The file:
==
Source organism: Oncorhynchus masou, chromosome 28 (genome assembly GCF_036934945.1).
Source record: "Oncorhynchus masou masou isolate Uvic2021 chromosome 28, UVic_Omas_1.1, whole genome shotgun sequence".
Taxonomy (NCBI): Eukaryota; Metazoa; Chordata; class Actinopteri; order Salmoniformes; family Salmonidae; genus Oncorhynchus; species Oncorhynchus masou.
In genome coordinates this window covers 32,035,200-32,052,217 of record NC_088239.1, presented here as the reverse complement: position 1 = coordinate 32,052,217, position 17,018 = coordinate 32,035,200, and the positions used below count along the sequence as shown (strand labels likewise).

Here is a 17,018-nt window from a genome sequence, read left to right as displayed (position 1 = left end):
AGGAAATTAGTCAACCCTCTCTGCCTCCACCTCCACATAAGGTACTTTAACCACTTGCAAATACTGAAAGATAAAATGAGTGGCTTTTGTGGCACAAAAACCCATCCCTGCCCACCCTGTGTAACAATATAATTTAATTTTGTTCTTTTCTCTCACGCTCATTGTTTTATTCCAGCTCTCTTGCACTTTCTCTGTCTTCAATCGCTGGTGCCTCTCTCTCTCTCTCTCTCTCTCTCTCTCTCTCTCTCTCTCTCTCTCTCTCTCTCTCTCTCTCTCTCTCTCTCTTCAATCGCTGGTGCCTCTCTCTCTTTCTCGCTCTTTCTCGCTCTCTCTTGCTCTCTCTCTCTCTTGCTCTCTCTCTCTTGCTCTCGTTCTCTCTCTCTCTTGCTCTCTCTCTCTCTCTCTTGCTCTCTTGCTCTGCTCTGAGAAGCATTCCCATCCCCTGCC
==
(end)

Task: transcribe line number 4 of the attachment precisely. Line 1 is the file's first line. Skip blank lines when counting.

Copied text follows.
In genome coordinates this window covers 32,035,200-32,052,217 of record NC_088239.1, presented here as the reverse complement: position 1 = coordinate 32,052,217, position 17,018 = coordinate 32,035,200, and the positions used below count along the sequence as shown (strand labels likewise).